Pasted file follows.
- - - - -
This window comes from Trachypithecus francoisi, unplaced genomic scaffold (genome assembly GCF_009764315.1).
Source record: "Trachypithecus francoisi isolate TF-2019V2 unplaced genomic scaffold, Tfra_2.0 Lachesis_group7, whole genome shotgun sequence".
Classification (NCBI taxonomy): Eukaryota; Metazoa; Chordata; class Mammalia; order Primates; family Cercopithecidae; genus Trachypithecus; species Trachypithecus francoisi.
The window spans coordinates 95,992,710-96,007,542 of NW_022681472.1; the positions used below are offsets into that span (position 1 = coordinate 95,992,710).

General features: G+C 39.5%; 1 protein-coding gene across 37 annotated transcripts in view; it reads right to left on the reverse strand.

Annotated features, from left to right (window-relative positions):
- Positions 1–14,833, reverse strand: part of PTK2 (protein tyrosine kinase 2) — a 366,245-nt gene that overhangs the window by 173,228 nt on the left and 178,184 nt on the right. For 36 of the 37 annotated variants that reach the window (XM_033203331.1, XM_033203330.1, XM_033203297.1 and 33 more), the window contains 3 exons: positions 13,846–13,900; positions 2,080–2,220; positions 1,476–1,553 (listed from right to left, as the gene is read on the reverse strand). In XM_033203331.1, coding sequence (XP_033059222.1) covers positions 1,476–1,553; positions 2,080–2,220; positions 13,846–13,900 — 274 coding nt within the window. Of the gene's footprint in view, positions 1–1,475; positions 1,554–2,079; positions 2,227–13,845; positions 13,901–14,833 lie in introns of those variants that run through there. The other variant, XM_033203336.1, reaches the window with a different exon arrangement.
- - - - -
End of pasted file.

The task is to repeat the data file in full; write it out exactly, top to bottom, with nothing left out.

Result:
This window comes from Trachypithecus francoisi, unplaced genomic scaffold (genome assembly GCF_009764315.1).
Source record: "Trachypithecus francoisi isolate TF-2019V2 unplaced genomic scaffold, Tfra_2.0 Lachesis_group7, whole genome shotgun sequence".
Classification (NCBI taxonomy): Eukaryota; Metazoa; Chordata; class Mammalia; order Primates; family Cercopithecidae; genus Trachypithecus; species Trachypithecus francoisi.
The window spans coordinates 95,992,710-96,007,542 of NW_022681472.1; the positions used below are offsets into that span (position 1 = coordinate 95,992,710).

General features: G+C 39.5%; 1 protein-coding gene across 37 annotated transcripts in view; it reads right to left on the reverse strand.

Annotated features, from left to right (window-relative positions):
- Positions 1–14,833, reverse strand: part of PTK2 (protein tyrosine kinase 2) — a 366,245-nt gene that overhangs the window by 173,228 nt on the left and 178,184 nt on the right. For 36 of the 37 annotated variants that reach the window (XM_033203331.1, XM_033203330.1, XM_033203297.1 and 33 more), the window contains 3 exons: positions 13,846–13,900; positions 2,080–2,220; positions 1,476–1,553 (listed from right to left, as the gene is read on the reverse strand). In XM_033203331.1, coding sequence (XP_033059222.1) covers positions 1,476–1,553; positions 2,080–2,220; positions 13,846–13,900 — 274 coding nt within the window. Of the gene's footprint in view, positions 1–1,475; positions 1,554–2,079; positions 2,227–13,845; positions 13,901–14,833 lie in introns of those variants that run through there. The other variant, XM_033203336.1, reaches the window with a different exon arrangement.